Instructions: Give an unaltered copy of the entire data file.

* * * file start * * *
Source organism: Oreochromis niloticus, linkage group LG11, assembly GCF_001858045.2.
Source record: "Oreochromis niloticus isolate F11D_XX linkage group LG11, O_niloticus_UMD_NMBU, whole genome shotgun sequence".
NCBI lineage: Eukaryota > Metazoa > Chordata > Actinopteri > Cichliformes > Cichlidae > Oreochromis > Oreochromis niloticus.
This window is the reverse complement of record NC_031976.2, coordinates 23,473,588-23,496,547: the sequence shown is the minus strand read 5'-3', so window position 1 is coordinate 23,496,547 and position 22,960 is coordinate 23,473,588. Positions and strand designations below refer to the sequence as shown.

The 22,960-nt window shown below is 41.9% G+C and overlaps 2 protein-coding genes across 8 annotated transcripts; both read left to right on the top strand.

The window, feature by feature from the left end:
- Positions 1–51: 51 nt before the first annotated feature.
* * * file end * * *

Source organism: Oreochromis niloticus, linkage group LG11, assembly GCF_001858045.2.
Source record: "Oreochromis niloticus isolate F11D_XX linkage group LG11, O_niloticus_UMD_NMBU, whole genome shotgun sequence".
NCBI lineage: Eukaryota > Metazoa > Chordata > Actinopteri > Cichliformes > Cichlidae > Oreochromis > Oreochromis niloticus.
This window is the reverse complement of record NC_031976.2, coordinates 23,473,588-23,496,547: the sequence shown is the minus strand read 5'-3', so window position 1 is coordinate 23,496,547 and position 22,960 is coordinate 23,473,588. Positions and strand designations below refer to the sequence as shown.

The 22,960-nt window shown below is 41.9% G+C and overlaps 2 protein-coding genes across 8 annotated transcripts; both read left to right on the top strand.

The window, feature by feature from the left end:
- Positions 1–51: 51 nt before the first annotated feature.